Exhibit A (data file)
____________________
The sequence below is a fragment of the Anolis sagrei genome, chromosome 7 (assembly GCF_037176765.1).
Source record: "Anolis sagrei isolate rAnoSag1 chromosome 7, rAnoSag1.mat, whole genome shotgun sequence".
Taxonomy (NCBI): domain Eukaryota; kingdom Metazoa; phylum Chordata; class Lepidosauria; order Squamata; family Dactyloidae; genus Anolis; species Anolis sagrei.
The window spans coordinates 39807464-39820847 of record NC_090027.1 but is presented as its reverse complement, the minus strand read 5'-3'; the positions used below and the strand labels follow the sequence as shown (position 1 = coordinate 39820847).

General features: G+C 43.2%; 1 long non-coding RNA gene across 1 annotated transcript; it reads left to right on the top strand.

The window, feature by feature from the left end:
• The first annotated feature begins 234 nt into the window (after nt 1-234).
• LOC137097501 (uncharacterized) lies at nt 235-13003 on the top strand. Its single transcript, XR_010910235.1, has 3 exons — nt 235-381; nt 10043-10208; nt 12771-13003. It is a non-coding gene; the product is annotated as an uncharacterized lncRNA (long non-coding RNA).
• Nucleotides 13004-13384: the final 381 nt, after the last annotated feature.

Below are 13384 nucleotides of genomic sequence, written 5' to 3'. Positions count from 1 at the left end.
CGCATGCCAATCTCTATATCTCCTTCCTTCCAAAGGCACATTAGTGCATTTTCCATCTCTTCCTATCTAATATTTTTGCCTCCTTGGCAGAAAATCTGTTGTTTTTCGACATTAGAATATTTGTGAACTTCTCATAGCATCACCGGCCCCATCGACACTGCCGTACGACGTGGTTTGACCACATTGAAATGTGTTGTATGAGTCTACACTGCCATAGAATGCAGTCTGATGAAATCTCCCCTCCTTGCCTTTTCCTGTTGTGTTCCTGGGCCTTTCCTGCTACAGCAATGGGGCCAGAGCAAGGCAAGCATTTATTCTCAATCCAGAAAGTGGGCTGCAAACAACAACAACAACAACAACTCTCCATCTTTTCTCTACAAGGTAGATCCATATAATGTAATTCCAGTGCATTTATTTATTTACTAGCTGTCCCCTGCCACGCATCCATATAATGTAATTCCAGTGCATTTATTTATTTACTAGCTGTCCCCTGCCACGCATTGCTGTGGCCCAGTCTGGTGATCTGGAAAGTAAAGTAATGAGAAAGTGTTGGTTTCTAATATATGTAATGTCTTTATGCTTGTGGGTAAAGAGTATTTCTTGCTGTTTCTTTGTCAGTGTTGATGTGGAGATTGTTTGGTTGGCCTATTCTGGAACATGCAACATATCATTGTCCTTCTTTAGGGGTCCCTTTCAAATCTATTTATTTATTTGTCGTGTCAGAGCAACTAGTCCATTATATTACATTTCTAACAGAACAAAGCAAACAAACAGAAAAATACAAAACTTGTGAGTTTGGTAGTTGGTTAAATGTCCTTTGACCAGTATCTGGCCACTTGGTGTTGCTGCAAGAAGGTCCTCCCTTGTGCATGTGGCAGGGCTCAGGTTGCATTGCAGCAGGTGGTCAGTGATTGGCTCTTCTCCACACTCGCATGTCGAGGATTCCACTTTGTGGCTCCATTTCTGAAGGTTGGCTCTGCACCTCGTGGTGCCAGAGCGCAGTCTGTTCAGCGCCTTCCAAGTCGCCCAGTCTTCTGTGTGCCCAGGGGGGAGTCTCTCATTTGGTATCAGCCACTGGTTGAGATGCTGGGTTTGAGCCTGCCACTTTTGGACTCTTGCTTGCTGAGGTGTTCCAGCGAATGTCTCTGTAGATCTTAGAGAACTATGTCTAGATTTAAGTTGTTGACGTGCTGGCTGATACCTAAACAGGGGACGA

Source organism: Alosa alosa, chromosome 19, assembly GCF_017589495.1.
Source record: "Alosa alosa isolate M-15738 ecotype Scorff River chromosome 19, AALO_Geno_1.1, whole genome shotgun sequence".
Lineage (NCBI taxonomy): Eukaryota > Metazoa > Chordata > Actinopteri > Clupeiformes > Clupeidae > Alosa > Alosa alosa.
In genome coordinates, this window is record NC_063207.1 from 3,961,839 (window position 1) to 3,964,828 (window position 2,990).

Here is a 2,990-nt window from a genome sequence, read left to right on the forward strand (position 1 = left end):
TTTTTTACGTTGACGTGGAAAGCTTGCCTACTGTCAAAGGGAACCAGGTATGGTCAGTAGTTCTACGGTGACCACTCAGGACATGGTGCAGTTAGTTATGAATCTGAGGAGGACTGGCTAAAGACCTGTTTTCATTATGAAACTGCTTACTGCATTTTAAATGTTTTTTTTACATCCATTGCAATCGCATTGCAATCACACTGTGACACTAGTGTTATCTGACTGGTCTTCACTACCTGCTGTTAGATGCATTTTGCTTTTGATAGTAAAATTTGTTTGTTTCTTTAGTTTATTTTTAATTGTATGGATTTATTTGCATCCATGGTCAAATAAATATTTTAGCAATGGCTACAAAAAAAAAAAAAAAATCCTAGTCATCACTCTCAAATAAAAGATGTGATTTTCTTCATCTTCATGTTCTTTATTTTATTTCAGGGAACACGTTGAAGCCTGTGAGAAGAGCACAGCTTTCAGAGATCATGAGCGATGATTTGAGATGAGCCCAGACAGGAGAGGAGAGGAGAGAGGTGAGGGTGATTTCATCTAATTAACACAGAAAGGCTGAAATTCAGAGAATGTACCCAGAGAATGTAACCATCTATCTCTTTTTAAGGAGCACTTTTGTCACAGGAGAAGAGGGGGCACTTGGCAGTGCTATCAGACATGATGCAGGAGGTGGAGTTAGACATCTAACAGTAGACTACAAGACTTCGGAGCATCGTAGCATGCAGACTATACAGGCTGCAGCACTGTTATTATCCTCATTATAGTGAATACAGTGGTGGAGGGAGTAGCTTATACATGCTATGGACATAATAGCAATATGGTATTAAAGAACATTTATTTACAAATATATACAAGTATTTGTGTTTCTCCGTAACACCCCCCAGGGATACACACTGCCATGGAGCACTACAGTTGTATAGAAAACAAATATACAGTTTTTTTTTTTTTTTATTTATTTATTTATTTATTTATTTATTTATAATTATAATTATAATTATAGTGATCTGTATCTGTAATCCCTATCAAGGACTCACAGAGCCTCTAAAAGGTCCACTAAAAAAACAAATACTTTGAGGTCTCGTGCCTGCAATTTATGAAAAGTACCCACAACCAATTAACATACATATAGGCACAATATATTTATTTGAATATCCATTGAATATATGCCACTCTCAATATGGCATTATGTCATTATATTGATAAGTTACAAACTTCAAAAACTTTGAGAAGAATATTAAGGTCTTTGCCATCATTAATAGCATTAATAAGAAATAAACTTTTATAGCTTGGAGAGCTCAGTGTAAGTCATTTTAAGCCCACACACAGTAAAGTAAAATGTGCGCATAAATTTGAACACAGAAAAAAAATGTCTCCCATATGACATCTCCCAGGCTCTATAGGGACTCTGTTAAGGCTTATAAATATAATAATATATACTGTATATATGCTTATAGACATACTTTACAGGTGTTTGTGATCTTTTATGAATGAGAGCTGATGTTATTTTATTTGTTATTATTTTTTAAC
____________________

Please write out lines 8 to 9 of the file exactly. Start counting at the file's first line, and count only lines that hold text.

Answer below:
• LOC137097501 (uncharacterized) lies at nt 235-13003 on the top strand. Its single transcript, XR_010910235.1, has 3 exons — nt 235-381; nt 10043-10208; nt 12771-13003. It is a non-coding gene; the product is annotated as an uncharacterized lncRNA (long non-coding RNA).
• Nucleotides 13004-13384: the final 381 nt, after the last annotated feature.